Forest bathing opportunities abound along this road. Meander under the canopy of old growth on the Delta Old Growth Grove Nature Trail, a half-mile loop trail at Delta Campground. A quick stop at Constitution Grove Trail leads you through 200-year-old trees that were just seedlings when the United States Constitution was drafted; many trees have plaques honoring the signees. This trail also connects with other trails if you're after a longer hike into the forest.

At the end of the Aufderheide Scenic Drive, you'll arrive in the tiny community of Westfir. Check in at the historic Westfir Lodge on the other side of the historic Office Covered Bridge (also known as the Westfir Bridge). The lodge was once the office for the local timber industry and has been converted into a bed and breakfast that makes an ideal launching place for hiking or mountain biking from the trailhead just next door.

Office Bridge with Cyclists by Todd Cooper

Office Bridge with Cyclists by Todd Cooper


For lunch, drive into nearby Oakridge and detour off the highway to 1st Street. Here you can pop into the local hub for hikers, mountain bikers and naturalists: 3 Legged Crane Pub and Brewhouse, a comfortable, community-inspired must-visit hangout that happens to serve great burgers and their own cask-style craft beer. After lunch, amble down the street to Deep Woods Distillery for tastes and small cocktails using locally-sourced and organic ingredients. This small mountain distillery has an eclectic and entertaining vibe, and you'll likely return home with great stories (and probably a bottle of their Fir of the Doug vodka).

Round out your forest bathing with the most rustic hot springs experience you'll find in this area: McCredie Hot Springs. Located eight miles east of Oakridge, hike through mossy forests to the second set of pools located on the west bank of the river. Enjoy a soak in the natural springs and be prepared for muddy waters (it feels great!).

If you still have time for an additional afternoon excursion, drive to Waldo Lake, one of the most pristine lakes in the world, or to Salt Creek Falls,one of Oregon's highest drop waterfalls. It's second only to the highly-trafficked and often full Multnomah Falls.

Salt Creek Falls in Oakridge by Katie McGuigan
Salt Creek Falls in Oakridge by Katie McGuigan

Day 3

Oakridge to Lowell to Eugene

For the final day in your mountain road trip, follow Highway 58 back toward Eugene and Springfield. Along the way you'll pass the Lowell Covered Bridge Interpretive Center, worthy of a stop for photos and history on the region's many covered bridges. Grab lunch at the Rattlesnake BBQ at the Dexter Lake Club. This destination diner was featured in the cult classic movie "Animal House."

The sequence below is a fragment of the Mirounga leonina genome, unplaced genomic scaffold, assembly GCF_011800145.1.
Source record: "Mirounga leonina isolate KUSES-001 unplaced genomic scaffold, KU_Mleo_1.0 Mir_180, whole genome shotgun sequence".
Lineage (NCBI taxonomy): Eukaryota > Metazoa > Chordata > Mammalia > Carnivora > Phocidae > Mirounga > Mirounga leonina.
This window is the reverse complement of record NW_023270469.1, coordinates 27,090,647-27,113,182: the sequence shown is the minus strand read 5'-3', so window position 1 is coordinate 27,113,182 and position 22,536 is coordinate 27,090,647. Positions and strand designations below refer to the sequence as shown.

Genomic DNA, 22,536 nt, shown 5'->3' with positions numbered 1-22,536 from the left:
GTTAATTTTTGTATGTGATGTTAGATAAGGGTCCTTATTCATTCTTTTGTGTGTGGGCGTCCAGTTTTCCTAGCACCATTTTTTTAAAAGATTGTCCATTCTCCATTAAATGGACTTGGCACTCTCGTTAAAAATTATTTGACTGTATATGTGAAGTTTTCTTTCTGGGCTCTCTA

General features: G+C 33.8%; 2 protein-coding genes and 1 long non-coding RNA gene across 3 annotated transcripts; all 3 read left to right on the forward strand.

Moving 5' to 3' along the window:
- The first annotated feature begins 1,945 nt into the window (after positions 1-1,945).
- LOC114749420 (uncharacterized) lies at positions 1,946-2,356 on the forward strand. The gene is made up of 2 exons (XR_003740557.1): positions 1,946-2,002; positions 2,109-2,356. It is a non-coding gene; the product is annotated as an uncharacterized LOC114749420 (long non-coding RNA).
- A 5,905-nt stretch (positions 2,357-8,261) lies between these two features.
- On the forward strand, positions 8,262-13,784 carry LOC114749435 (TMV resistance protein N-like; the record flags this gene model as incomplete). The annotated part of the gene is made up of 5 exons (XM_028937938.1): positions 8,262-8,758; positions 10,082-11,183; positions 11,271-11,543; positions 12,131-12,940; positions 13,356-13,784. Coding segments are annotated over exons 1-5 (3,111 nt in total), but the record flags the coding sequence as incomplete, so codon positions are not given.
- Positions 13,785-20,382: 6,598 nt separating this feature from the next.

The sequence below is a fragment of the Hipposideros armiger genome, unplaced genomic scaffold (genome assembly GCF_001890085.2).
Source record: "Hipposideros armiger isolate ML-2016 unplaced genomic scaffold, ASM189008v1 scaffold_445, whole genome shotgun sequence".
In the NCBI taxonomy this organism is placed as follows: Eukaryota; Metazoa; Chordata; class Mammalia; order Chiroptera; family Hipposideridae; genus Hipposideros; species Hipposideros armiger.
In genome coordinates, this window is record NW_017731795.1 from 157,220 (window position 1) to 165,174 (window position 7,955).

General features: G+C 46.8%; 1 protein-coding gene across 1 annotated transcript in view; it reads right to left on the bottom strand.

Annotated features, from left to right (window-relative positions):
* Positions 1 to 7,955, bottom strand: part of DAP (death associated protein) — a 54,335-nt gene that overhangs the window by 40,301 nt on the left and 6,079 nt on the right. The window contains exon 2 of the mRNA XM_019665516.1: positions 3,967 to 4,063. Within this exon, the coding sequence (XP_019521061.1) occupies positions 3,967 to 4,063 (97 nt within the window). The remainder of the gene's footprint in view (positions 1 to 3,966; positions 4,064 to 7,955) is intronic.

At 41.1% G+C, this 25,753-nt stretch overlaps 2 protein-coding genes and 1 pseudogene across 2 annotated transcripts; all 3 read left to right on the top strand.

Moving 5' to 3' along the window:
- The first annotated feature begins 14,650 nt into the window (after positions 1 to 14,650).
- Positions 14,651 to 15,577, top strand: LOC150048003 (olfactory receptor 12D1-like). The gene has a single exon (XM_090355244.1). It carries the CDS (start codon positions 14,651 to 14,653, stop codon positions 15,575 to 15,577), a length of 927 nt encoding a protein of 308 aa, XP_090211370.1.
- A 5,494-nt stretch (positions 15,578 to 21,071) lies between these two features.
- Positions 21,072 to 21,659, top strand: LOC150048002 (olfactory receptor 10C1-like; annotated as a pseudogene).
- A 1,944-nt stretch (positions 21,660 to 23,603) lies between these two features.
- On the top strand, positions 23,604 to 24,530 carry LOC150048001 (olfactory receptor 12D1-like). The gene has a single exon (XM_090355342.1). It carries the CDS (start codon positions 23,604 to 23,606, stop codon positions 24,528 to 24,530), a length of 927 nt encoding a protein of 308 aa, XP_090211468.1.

Lowell Covered Bridge by Ken BolfLowell Covered Bridge by Ken Bolf


The nearby Fall Creek State Recreation Area is rich with natural landscapes to explore. Follow the Fall Creek National Recreation Trail by the lake and deep into the forest to discover creeks and waterfalls.

Finish your forest foray strong at Elijah Bristow State Park. With ten miles of trails crisscrossing over 800 acres of woods and meadows, Elijah Bristow promotes deep immersion in nature.

Just before entering Eugene, stop at Plank Town's Hilltop Bar & Grill for excellent craft beer and great dining. The brewery's name is inspired by the region's lumber industry and the restaurant is full of beautiful, local woods.

Plank Town's Hilltop Bar & Grill by Colin MortonPlank Town's Hilltop Bar & Grill by Colin Morton


You've covered some mileage on this road trip, with lots of opportunities for solitude in the deep, still forests. Back in the metro area you can still connect with the energy of trees. The Owen Rose Garden is home to a heritage cherry tree. This massive icon is believed to have been planted by Eugene Skinner, the town's founder. The University of Oregon offers a tree walking tour around campus, and in Springfield, wander the Dorris Ranch Hazelnut Orchard with hundreds of trees first planted in the early 1900s.

Spend a day exploring Eugene and Springfield, or start planning your next road trip to nearby wine country.

Places Mentioned in this Itinerary

Deer Creek Hot Springs by Melanie Griffin
Retreat to the heart of the forests, up high, close to the sky… More Info
Author: Taj Barnhart Morgan

Taj Barnhart Morgan is the Director of Content Strategy for Travel Lane County. A journalism graduate from the University of Oregon, Taj has two decades of special event management and hospitality marketing experience in San Diego, CA and Maui, HI. Passionate about mothering, and back to her Oregon roots, she is discovering the Eugene, Cascades & Coast region all over again through the eyes of her daughter.